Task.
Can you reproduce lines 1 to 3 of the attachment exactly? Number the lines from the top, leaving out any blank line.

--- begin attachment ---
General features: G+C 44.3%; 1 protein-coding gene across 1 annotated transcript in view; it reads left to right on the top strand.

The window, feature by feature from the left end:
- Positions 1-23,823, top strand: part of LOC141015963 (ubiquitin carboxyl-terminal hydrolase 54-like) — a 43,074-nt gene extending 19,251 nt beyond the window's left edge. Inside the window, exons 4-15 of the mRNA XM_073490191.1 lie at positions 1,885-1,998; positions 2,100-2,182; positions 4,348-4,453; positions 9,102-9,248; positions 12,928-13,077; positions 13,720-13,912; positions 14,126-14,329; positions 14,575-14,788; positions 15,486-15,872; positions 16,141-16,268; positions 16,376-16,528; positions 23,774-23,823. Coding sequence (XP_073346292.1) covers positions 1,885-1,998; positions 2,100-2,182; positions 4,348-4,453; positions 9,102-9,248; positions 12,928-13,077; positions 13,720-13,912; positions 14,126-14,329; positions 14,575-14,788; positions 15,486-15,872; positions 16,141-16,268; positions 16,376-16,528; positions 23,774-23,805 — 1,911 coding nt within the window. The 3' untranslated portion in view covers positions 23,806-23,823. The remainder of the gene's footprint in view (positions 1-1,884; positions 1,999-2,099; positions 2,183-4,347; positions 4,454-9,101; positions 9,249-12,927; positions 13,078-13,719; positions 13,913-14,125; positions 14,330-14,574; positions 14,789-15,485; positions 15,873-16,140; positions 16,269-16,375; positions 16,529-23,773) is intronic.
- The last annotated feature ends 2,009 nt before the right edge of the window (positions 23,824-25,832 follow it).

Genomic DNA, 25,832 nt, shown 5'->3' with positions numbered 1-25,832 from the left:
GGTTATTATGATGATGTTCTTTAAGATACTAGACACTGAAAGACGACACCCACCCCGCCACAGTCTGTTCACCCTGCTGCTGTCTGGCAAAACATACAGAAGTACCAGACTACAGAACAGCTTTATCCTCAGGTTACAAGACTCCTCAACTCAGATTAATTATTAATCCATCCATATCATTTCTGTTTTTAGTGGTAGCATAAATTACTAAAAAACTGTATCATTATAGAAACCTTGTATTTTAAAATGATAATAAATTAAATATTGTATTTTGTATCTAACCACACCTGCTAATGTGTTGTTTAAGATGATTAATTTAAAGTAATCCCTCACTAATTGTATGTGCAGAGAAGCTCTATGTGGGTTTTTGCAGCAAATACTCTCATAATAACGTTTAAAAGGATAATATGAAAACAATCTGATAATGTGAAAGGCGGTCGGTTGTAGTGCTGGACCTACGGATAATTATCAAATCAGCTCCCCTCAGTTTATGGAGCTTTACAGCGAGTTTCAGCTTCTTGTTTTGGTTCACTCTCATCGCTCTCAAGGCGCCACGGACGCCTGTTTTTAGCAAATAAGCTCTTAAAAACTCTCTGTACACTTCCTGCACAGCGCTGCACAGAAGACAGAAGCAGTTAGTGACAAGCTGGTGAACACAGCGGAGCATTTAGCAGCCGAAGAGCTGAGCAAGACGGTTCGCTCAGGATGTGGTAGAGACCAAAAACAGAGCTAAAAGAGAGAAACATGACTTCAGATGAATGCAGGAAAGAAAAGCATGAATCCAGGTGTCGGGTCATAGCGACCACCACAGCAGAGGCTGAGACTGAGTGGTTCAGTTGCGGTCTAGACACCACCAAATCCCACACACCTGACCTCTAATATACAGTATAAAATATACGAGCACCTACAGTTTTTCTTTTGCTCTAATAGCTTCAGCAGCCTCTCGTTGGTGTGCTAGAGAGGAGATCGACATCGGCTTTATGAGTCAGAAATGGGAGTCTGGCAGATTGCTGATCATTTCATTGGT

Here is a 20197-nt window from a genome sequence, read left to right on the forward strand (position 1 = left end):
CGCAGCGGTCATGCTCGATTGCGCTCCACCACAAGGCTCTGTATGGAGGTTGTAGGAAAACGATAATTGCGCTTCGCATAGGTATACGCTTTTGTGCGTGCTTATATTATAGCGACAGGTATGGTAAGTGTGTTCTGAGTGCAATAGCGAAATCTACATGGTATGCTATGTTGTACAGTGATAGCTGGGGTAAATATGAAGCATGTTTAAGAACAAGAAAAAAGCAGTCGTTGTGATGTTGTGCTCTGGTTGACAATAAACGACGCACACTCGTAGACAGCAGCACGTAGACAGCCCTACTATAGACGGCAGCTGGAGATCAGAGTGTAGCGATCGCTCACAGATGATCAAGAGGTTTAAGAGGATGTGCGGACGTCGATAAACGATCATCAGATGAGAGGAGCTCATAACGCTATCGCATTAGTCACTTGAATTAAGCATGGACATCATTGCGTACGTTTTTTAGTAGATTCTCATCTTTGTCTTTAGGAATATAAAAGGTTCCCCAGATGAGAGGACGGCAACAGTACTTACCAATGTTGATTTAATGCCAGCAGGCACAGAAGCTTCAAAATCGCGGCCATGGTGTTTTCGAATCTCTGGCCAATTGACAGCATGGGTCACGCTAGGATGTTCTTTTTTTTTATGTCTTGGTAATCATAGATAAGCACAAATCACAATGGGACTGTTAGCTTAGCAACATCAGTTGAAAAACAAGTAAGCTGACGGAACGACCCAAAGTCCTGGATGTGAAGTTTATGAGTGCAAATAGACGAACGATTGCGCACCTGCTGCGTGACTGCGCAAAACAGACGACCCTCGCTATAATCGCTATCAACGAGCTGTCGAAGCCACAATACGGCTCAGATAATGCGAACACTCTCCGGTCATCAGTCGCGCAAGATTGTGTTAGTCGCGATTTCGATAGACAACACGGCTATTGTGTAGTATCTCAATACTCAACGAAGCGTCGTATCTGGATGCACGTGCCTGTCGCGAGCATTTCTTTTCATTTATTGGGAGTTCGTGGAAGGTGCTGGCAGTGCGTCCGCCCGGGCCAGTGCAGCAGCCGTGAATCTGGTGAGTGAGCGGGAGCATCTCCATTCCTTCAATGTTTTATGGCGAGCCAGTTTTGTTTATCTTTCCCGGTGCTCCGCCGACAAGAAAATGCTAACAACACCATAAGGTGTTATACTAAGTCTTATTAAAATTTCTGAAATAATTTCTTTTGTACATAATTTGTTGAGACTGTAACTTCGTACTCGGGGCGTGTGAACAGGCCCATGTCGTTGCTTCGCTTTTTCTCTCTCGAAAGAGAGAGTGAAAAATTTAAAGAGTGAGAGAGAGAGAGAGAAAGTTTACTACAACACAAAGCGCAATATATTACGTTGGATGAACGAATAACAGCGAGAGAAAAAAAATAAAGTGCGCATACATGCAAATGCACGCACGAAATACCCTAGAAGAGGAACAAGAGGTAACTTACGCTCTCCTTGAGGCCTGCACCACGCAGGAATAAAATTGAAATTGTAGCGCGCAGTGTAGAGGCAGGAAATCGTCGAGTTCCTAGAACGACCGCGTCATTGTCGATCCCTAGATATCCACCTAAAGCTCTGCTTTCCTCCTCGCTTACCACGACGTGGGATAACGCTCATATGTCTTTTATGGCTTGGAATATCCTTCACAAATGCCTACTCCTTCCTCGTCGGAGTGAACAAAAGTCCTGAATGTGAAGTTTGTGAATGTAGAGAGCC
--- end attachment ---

General features: G+C 44.3%; 1 protein-coding gene across 1 annotated transcript in view; it reads left to right on the top strand.

The window, feature by feature from the left end:
- Positions 1-23,823, top strand: part of LOC141015963 (ubiquitin carboxyl-terminal hydrolase 54-like) — a 43,074-nt gene extending 19,251 nt beyond the window's left edge. Inside the window, exons 4-15 of the mRNA XM_073490191.1 lie at positions 1,885-1,998; positions 2,100-2,182; positions 4,348-4,453; positions 9,102-9,248; positions 12,928-13,077; positions 13,720-13,912; positions 14,126-14,329; positions 14,575-14,788; positions 15,486-15,872; positions 16,141-16,268; positions 16,376-16,528; positions 23,774-23,823. Coding sequence (XP_073346292.1) covers positions 1,885-1,998; positions 2,100-2,182; positions 4,348-4,453; positions 9,102-9,248; positions 12,928-13,077; positions 13,720-13,912; positions 14,126-14,329; positions 14,575-14,788; positions 15,486-15,872; positions 16,141-16,268; positions 16,376-16,528; positions 23,774-23,805 — 1,911 coding nt within the window. The 3' untranslated portion in view covers positions 23,806-23,823. The remainder of the gene's footprint in view (positions 1-1,884; positions 1,999-2,099; positions 2,183-4,347; positions 4,454-9,101; positions 9,249-12,927; positions 13,078-13,719; positions 13,913-14,125; positions 14,330-14,574; positions 14,789-15,485; positions 15,873-16,140; positions 16,269-16,375; positions 16,529-23,773) is intronic.